The ability to scan with thinner sections and higher resolution also directly impacts our ability to see abnormalities. Images of lower resolution and detail are less likely to show abnormalities. Being able to scan with more pixels has given us the ability to see very subtle things, like small areas of arteriovenous shunting, or subtle areas of inflammation or microtrauma. Individual fibers of the anterior cruciate ligament of the knee or the subtle fibers of the calcaneofibular ligament in the ankle are visible at 3T. We see more and, as a direct result, can diagnose more abnormalities.

Ionizing radiation is a very big problem in our current society. Most patients are never told that the risk of getting cancer is 1/500 for children per CT scan and 1/1000 in adults. And a CTA (computer tomography angiographic) study is even worse at 3 times the amount of radiation. CT colonoscopy can be up to 4 times the radiation dose.

This is a 3-T MR editorial submitted by Dr Philip W Chao MD. His website www.3t-mri.net .
Dr Philip W Chao has worked in Delaware to produce the best MRIs possible since 1990. He has monitored hundreds of thousands of MRIs over his career at the University of Pennsylvania and working for the people of Delaware. He is a board certified neuroradiologist and recently passed his maintenance of certification examination in 2006. He is also trained in body MRI and was the body MRI fellow at the University of Pensylvania from 1988 through 1990.

Sunday, July 06, 2008

Primary Bone Lymphoma



This is case which was previously MRI to be infective, ATT started and no response was noted and lesions increased subesequently. It was not thought to be AVN as head has not collapsed. Acetabulum is normal. There is fluid along with soft tissue invasion and no periosteal response. All point to primary bone lymphoma -femur common site

Primary bone lymphoma is defined as a tumor involving a single focus with unequivocal evidence of lymphoma in the bone lesion. It is rare. Most cases are of the diffuse large B-cell category. The age distribution is bimodal with peaks in the second to third decade, and a second peak in the fifth to sixth decade with women more commonly affected in the older age group. There is a wide pattern of bone involvement with the spine forming the most frequent site of axial lesions, and the femur is the most common site overall.


Further reading
Appl Radiol 33(3):36-44, 2004.

Case by Dr MGK Murthy, Sr Consultant Radiologist

&

Dr.Sumer K Sethi, MD, Consultant Radiologist ,VIMHANS and CEO-Teleradiology Providers

Editor-in-chief, The Internet Journal of Radiology

Director, DAMS (Delhi Academy of Medical Sciences

Osteogenesis Imperfecta



At times a picture speaks louder than words...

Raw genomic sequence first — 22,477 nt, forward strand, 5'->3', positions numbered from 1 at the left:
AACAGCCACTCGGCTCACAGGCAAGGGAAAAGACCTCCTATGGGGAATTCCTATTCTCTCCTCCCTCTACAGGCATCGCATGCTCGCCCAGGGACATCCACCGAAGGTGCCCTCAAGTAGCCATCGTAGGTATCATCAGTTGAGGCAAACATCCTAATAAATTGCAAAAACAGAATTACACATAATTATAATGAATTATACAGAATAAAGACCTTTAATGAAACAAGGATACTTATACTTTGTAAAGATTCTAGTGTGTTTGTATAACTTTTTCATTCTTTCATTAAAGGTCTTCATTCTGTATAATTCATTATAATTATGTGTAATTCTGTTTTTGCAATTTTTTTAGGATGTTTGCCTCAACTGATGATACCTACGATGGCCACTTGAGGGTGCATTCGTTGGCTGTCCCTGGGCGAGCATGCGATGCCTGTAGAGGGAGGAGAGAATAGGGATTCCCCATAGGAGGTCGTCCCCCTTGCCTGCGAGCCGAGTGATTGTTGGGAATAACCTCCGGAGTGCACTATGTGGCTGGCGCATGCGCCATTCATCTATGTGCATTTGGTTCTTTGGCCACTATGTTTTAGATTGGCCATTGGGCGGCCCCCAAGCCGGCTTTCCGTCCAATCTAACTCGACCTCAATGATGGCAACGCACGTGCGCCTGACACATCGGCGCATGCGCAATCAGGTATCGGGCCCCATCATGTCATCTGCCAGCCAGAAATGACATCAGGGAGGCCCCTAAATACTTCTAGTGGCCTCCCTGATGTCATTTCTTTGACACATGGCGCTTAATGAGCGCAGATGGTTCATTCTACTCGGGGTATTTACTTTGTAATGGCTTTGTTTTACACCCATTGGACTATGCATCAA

Saturday, July 05, 2008

Acute Pyelonephritis


This a a young female presented with symptoms of urinary tract infection with CT shwoing bulky right kidney with inhomogenous striated nephrogram, likely acute pyelonephritis.


Central Pontine Myelinolysis


This is 19-month old girl with severe diahorrhea, MRI brain showing altered signal intensity in the central pons. Rarely reported in this age group but can be central pontine myelinolysis.

Dr.Sumer K Sethi, MD
Consultant Radiologist ,VIMHANS and CEO-Teleradiology Providers

Myositis Ossificans



Dr.Sumer K Sethi, MD
Consultant Radiologist ,VIMHANS and CEO-Teleradiology Providers
Editor-in-chief, The Internet Journal of Radiology
Director, DAMS (Delhi Academy of Medical Sciences

This is a post head injury follow up case shwoing myositis ossificans surrounding the hip joint.

Tuesday, July 01, 2008

Agenesis of the corpus callosum



A case of seizure disorder with partial agenesis (hypoplasia), the anterior portion (posterior genu and anterior body) is formed, but the posterior portion (posterior body and splenium) is not formed. The rostrum and the anterior/inferior genu are also not formed. Note the colpocephaly.

Dr.Sumer K Sethi, MD
Consultant Radiologist ,VIMHANS and CEO-Teleradiology Providers
Editor-in-chief, The Internet Journal of Radiology
Director, DAMS (Delhi Academy of Medical Sciences

Lymphocytic Hypophysitis-MRI



This is a case of histopathologically proved case of lymphocytic hypophysitis. MRI revealed enlargement of the pituitary gland and fossa, with traingular-dumbell shaped mass with significant heterogenous post contrast enhancement. There is suprasellar extension and alteration of the optic chiasm. Pituitary stalk cannot be identified.


Dr.Sumer K Sethi, MD
Consultant Radiologist ,VIMHANS and CEO-Teleradiology Providers